This I Believe

Laura - North Haven, Connecticut
Entered on October 25, 2007
Age Group: 50 - 65

Reflections on a Lack Thereof

I believe that we all need a break from reflection. Literally.

Every summer for the past fifteen years, we have rented the same house in Nantucket. It’s one of the oldest houses on the island, built in 1724, with precipitous staircases, massive hand-hewn wooden beams, and six live-in fireplaces. Modern conveniences, apart from indoor plumbing, are in short supply. The television is tiny, though only slightly smaller than the family room which houses it. The stove and the coffee maker may operate whimsically, but the profusion of roses arching over the door and the salt tang of the ocean breeze eclipses the draw of appliance reliability. Not only do we forgive the house its tics, we have come to cherish them.

The house does lack something that is not so easy to embrace: functional mirrors. Sure, there are mirrors over the sinks in the bathrooms, but they are crazed and clouded. Ditto the mirrors in the bedroom, which hang, slightly askew, on ancient frayed wires. Not only are these mirrors essentially non-reflective; they are situated at impractical heights, and not even remotely near an adequate light source. Not one of them exceeds twelve inches in length. In short, they are useless. Time and circumstance has reduced them to nothing more than frame inserts.

When we arrive in Nantucket, transitioning away from our normal level of mirror-based behavior is a gradual process. We always spend the first day trying our best to discern our reflections in the motley assortment of murky, wavy glass. We travel from room to room, eyes narrowed, heads tilted, all in a desperate effort to see ourselves. It’s comical, or maybe just pathetic, but ultimately, it’s ineffectual. All we achieve is frustration. We finally move on to taking a blind stab at making ourselves look decent but it’s clear we are still tentative. Over the course of the first few days, passersby can spot us, furtively skulking out into the driveway to the car’s sideview mirrors to make sure we are properly tweezed, flossed, and blemish-free.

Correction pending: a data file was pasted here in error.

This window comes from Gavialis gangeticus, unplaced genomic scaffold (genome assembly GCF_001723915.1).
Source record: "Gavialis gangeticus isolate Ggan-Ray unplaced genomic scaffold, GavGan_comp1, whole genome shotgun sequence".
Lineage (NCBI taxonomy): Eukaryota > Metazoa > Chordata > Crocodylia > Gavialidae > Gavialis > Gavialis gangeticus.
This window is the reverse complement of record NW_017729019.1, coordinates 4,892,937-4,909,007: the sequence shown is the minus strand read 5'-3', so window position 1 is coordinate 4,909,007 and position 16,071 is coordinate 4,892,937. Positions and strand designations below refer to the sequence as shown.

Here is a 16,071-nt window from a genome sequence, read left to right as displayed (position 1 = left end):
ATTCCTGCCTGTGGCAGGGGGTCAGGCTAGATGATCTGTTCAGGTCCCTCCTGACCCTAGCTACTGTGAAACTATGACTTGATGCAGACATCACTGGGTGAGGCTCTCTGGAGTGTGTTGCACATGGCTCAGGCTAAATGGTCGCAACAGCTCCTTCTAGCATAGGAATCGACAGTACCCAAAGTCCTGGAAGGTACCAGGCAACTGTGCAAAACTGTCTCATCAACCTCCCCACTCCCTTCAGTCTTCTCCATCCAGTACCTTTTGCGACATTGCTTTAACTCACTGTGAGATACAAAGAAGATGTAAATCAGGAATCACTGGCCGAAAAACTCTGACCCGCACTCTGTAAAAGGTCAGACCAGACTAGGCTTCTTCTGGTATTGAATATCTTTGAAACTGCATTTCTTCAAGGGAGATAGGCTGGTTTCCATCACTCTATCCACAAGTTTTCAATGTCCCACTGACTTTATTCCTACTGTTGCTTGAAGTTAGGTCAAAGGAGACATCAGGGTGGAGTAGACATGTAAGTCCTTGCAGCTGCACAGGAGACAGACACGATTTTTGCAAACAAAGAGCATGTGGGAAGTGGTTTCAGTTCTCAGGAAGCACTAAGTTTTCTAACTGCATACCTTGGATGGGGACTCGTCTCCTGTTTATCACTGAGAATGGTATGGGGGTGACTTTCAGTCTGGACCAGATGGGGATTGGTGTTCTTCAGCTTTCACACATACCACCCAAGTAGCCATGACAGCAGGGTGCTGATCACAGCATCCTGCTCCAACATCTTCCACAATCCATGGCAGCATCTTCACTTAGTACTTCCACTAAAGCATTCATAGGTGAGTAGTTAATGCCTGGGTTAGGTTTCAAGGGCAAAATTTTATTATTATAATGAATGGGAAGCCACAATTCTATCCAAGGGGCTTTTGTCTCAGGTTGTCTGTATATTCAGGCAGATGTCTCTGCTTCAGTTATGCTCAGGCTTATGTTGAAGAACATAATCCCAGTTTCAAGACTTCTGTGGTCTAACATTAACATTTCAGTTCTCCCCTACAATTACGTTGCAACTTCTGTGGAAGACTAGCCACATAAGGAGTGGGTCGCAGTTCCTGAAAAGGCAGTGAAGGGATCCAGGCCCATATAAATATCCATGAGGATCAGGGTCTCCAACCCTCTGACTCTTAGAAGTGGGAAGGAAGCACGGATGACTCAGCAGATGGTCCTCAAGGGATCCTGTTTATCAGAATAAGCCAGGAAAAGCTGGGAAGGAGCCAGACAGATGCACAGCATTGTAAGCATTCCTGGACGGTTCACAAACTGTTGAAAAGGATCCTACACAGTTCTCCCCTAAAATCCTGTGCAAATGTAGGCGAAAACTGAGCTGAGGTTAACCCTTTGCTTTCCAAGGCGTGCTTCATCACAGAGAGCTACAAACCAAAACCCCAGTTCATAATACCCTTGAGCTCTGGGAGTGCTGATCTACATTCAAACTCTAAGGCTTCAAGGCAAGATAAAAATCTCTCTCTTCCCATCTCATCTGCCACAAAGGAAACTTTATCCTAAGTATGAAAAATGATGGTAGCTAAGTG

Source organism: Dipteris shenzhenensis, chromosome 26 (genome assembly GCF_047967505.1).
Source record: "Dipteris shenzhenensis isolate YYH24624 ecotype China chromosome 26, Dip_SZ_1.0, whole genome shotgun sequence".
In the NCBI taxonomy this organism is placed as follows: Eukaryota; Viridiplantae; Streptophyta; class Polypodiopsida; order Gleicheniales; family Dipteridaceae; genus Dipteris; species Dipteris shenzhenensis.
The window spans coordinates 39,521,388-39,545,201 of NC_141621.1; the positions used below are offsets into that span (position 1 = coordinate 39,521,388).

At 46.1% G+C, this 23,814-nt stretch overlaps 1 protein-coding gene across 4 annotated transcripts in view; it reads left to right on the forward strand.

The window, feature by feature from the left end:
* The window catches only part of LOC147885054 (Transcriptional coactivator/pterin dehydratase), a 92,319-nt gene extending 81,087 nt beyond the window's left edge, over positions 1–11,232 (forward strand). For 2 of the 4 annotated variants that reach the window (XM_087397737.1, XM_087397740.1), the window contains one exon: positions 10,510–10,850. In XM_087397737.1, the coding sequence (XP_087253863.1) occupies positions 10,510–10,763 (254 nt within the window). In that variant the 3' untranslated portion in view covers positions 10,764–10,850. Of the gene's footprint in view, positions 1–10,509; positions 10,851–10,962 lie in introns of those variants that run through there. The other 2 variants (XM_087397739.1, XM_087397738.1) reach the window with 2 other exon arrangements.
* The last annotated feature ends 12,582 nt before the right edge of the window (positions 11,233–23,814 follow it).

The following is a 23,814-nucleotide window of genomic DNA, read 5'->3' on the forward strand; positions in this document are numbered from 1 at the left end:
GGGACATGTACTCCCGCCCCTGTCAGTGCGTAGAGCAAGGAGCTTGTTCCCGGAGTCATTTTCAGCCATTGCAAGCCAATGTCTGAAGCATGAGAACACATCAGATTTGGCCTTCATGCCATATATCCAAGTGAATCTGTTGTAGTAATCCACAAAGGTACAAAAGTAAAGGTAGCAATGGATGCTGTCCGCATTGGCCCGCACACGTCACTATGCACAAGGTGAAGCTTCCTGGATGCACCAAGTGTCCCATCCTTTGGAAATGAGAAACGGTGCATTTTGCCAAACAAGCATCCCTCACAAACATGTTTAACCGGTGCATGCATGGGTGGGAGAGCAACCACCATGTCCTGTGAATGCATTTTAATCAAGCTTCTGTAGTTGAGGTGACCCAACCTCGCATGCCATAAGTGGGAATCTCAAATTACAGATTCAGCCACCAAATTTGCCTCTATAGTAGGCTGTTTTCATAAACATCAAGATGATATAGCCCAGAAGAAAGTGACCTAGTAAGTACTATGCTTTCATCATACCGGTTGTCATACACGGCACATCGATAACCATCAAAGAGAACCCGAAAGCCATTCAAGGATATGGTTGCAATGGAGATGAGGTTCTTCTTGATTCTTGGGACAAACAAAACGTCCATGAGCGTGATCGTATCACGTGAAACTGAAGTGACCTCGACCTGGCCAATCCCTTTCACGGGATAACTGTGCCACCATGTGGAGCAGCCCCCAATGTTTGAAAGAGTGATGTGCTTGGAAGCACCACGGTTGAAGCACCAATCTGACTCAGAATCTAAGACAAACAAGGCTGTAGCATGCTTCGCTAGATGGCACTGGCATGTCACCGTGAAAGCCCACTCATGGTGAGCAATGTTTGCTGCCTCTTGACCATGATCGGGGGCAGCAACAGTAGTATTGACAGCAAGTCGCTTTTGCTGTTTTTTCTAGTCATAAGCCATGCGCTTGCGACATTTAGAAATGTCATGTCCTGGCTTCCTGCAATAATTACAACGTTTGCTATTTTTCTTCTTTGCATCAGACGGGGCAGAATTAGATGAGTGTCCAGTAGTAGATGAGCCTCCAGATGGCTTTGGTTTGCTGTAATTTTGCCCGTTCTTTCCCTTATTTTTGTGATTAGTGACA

Then, there is a shift. Days pass. We spend lazy afternoons at the beach. There are heated games of setback to be played, and corn, fresh from the farm, to be shucked. The tug of the mirror weakens. Gradually, we begin to let go. Freckles pop. Stray hairs, gray hairs, peeling noses, our bodies’ natural processes march on, unobserved and unchecked. We worry a bit, wondering just how bad we must look, but it’s a worry that ebbs and flows like the ocean tide and finally falls away. We get caught up in the sweet smell of the honeysuckle, or the frantic sprint to the beach to watch the sun set.

We return home, only to come face to face (literally!) with everything we have been unable to see over the past two weeks. At first, I am incredulous that I’ve walked around Nantucket with conjoined eyebrows that can best be described as Kahloesque. I let people see me like this? What was I thinking? But then, I take a deep breath, and regain my balance. I know that my eyebrows played no role in our runs along the Cliff, or the rainy day we all got addicted to Law and Order. It is then that I am most grateful for the time spent in a house with no mirrors. By derailing attention from appearances, we are encouraged to inhabit the richness of life, real life, blooming beneath the surface. Every summer, the lack of mirrors starts off feeling like an inconvenience, even a sacrifice, and every summer, we discover it is anything but. It is a lesson, and a great gift. I try to hold onto this, but inevitably, I find myself drifting back into the mirror’s pull.

I guess it all comes down to a couple of sweet weeks each year, when we stop being motes in, to quote Sylvia Plath, “the eye of a small god, four-cornered.” Instead, we live in the breathlessness of that first plunge into the Atlantic and in the plans we make around the dinner table. I believe that in a house without mirrors, we are us, ourselves, at our truest, and I dare to think, most beautiful.